McDonald’s announced recently that it aims to lessen the use of medically important antibiotics in the cattle supplying its beef. Hurrah for that press release, but farmers and ranchers have an important response for one of their premier vendors: It’s already happening in a big way. Just ask the Food and Drug Administration.
In a major news release, McDonald’s said it plans to partner “with supplying beef producers … to measure and understand current usage of antibiotics across a diverse, global supply chain.” That examination will then lead to reduction targets to be set by the end of 2020, and reporting progress on those goals will begin in 2022. Overall, McDonald’s plans to implement this plan across its top 10 markets, which cover about 85 percent of the company’s global beef supply chain.
McDonald’s announced the move on its website, which also includes a handful of statements praising the move. Lance Price, director of the Antibiotic Resistance Action Center at George Washington University’s Milken Institute School of Public Health, said he hopes “the entire beef industry will follow McDonald’s leadership.”
But here is what you really need to know: Usage of medically important antibiotics in food production has fallen sharply in the wake of new restrictions on how farms can employ the drugs, the FDA says.
Sales and distribution of medically important antimicrobials dropped 33 percent between 2016 and 2017 and have declined 41 percent since 2015, the peak year for usage, according to FDA data released last month.
“The sales trends reflected by the 2017 report are very encouraging, and I’m pleased to see that the sales and distribution of these antimicrobial drugs has declined significantly the past two years,” FDA Commissioner Scott Gottlieb said. He hopes that the decline will continue.
Gottlieb noted that 2017 was the first year medically important antimicrobials “were no longer allowed to be used for growth promotion and could only be obtained through a veterinarian’s order.” FDA’s Guidance #213 was intended to end the use of medically important antibiotics for growth promotion.
Liz Wagstrom, chief veterinarian for the National Pork Producers Council, said the numbers are in line with what her industry expected.
“We were very much expecting to see a decrease just from anecdotal data we were hearing from the field,” she said, pointing to decreases prior to the implementation of the new guidance through industry programs.
The overall reduction also points to other methods of disease prevention. Wagstrom pointed to vaccination programs and changes within production systems as practices underway to decrease antibiotic use, but antibiotics will be hard to eliminate entirely.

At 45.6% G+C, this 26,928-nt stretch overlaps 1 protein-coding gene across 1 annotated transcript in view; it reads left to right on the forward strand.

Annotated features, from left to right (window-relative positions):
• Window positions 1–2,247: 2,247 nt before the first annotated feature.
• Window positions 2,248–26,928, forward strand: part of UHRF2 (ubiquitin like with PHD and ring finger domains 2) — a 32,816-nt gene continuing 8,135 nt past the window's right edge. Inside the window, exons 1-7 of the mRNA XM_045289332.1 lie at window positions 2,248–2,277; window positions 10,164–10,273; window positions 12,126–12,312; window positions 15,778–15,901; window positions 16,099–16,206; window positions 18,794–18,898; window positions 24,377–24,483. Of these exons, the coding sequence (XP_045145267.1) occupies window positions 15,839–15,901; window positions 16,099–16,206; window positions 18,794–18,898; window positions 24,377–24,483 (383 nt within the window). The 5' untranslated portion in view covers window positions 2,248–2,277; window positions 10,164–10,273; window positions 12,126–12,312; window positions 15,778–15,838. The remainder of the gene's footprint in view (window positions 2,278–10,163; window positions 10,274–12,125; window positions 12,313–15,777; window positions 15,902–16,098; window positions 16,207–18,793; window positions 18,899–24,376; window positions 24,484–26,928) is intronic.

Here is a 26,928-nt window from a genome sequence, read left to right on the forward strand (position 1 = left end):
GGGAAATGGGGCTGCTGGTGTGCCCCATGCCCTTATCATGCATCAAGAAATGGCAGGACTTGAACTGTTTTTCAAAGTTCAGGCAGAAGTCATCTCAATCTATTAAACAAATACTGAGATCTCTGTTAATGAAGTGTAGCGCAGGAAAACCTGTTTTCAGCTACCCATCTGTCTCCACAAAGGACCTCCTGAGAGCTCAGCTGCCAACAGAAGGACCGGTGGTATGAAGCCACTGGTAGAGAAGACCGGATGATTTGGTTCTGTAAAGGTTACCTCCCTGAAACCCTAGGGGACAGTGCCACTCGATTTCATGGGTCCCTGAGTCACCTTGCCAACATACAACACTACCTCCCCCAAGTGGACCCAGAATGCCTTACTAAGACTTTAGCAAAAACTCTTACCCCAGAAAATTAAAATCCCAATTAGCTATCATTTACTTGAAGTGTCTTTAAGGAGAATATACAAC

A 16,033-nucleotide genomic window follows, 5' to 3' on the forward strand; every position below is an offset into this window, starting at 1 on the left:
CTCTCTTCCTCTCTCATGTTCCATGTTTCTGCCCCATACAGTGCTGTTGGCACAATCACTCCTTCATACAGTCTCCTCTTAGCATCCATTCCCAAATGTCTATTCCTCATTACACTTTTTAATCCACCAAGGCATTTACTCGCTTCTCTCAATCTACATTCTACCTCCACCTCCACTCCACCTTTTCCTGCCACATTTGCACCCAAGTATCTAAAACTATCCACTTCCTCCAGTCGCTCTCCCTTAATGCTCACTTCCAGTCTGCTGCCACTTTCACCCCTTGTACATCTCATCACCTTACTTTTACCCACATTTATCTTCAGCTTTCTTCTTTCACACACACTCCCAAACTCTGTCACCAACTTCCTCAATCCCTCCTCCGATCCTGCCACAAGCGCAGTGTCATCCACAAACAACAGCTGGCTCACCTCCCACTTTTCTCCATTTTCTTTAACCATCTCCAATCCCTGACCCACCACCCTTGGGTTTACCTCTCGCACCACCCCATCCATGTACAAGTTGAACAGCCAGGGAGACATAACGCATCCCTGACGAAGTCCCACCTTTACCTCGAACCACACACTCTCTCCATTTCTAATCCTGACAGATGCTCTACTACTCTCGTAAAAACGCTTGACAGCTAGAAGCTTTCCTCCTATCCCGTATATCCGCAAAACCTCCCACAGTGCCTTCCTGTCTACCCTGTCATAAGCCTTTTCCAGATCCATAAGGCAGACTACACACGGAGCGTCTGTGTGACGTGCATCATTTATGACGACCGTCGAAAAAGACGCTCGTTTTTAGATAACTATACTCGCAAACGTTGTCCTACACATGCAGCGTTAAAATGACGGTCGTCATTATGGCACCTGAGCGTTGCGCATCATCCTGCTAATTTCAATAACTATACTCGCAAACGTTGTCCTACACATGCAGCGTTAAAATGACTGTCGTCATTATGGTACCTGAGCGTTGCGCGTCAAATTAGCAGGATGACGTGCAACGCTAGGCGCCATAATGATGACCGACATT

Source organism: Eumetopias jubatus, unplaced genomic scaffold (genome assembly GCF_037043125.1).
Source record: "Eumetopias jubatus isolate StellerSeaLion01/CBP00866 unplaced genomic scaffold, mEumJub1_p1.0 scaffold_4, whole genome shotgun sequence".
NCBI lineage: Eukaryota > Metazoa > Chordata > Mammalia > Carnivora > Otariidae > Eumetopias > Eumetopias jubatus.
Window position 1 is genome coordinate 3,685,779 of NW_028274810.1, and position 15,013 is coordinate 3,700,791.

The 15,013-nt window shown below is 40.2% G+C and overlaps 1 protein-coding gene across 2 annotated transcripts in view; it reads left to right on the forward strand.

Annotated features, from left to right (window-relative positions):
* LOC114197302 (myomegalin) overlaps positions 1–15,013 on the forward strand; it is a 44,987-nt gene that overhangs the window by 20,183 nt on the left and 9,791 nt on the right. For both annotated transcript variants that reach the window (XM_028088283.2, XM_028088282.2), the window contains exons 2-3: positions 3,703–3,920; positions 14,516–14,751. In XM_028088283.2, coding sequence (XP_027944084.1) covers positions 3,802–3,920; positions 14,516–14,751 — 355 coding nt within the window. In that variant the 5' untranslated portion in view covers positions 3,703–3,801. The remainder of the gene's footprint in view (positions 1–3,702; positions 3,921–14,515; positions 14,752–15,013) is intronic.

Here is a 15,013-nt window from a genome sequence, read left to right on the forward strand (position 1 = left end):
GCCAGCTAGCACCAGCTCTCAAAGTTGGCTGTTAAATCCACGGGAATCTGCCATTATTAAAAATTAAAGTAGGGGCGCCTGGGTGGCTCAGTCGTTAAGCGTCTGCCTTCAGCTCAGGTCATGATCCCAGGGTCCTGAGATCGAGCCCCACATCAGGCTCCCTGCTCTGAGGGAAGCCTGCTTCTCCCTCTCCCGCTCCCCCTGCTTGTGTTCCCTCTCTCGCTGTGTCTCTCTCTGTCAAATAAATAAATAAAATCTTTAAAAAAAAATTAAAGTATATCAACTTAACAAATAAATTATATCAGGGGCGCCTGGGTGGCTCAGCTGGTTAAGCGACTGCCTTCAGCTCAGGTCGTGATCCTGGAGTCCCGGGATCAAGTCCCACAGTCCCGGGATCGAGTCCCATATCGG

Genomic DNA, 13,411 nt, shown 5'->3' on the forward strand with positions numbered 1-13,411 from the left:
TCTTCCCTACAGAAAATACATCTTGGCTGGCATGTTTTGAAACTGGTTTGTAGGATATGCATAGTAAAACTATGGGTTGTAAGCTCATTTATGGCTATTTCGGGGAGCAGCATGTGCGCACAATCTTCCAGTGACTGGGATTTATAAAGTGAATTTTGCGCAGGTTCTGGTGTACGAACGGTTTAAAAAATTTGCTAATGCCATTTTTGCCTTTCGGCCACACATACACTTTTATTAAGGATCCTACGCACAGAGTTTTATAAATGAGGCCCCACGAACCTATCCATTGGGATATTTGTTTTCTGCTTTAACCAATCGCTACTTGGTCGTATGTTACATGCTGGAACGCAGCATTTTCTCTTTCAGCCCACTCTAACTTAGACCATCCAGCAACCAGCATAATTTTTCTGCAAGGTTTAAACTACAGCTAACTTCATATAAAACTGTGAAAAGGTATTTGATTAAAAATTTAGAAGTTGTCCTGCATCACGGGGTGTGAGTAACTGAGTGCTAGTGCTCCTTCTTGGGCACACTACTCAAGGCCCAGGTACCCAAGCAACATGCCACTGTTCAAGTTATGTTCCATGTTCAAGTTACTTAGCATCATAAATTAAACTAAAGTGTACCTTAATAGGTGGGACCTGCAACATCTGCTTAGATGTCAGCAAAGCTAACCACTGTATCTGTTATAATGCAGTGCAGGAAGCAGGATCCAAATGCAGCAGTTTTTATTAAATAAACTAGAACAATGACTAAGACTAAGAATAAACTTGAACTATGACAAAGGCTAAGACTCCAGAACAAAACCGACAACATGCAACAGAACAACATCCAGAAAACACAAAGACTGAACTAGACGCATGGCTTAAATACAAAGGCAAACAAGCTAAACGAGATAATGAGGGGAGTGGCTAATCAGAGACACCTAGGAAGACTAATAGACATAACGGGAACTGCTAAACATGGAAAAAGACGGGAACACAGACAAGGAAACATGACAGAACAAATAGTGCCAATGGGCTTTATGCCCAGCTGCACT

“I don’t know how low we can go,” she said. “We continue to look at what uses are necessary … there will continue to be some decreases.
“You’ve got to realize, we’re also having these decreases in the face of a growing swine herd,” Wagstrom added. “So as our numbers of animals increase, it makes it much harder to decrease use just because we’ve got more animals that are at risk.”
The FDA report relies upon sales data provided by drug manufacturers and does not track actual use of the products. Some drugs may be purchased and never administered, while others may be purchased and administered in later years depending upon the shelf life.
“Although sales data does not have a direct impact on human health or antimicrobial resistance, this new data reflects a significant reduction in sales and distribution of medically important antibiotics across animal agriculture,” said Ashley Peterson, senior vice president of scientific and regulatory affairs for the National Chicken Council. She said an estimated 5 percent of the 2017 sales and distribution was intended for chickens, a 47 percent decrease.
Kathy Simmons, chief veterinarian for the National Cattlemen’s Beef Association, said the beef sector has been promoting antibiotic stewardship “for decades” and “will continue to take a leadership role on this issue” including collaborative work with the FDA.
“Antimicrobial drugs are used as needed to prevent, control, and treat diseases in cattle and are only one tool that producers can use to keep their herds healthy,” she said.
Tetracyclines are still the most widely used class of antibiotics in animals that is also important in human medicine, but it has also shown the steepest decline, with usage falling by 40 percent in 2017. Some types of tetracyclines were used for growth promotion, which is now prohibited.
Despite the decline in usage, tetracyclines accounted for 64 percent of the sales of medically important antibiotics for food production in 2017. Forty-five percent of that class was sold for use in hogs, 44 percent for cattle.
The news comes as a cadre of meatpackers, farm organizations, and companies announce a new framework after a two-year dialogue moderated by the Farm Foundation and the Pew Charitable Trusts. The framework is light on measurable specifics, but calls for demonstrated improvement in areas like disease prevention and record keeping.
The stakeholders say they want to “foster and validate the continuous improvement of science-based and validated stewardship practices, and to implement best practices throughout the animal production system.”
Editor’s note: Agri-Pulse Editor Sara Wyant can be reached at www.agri-pulse.com.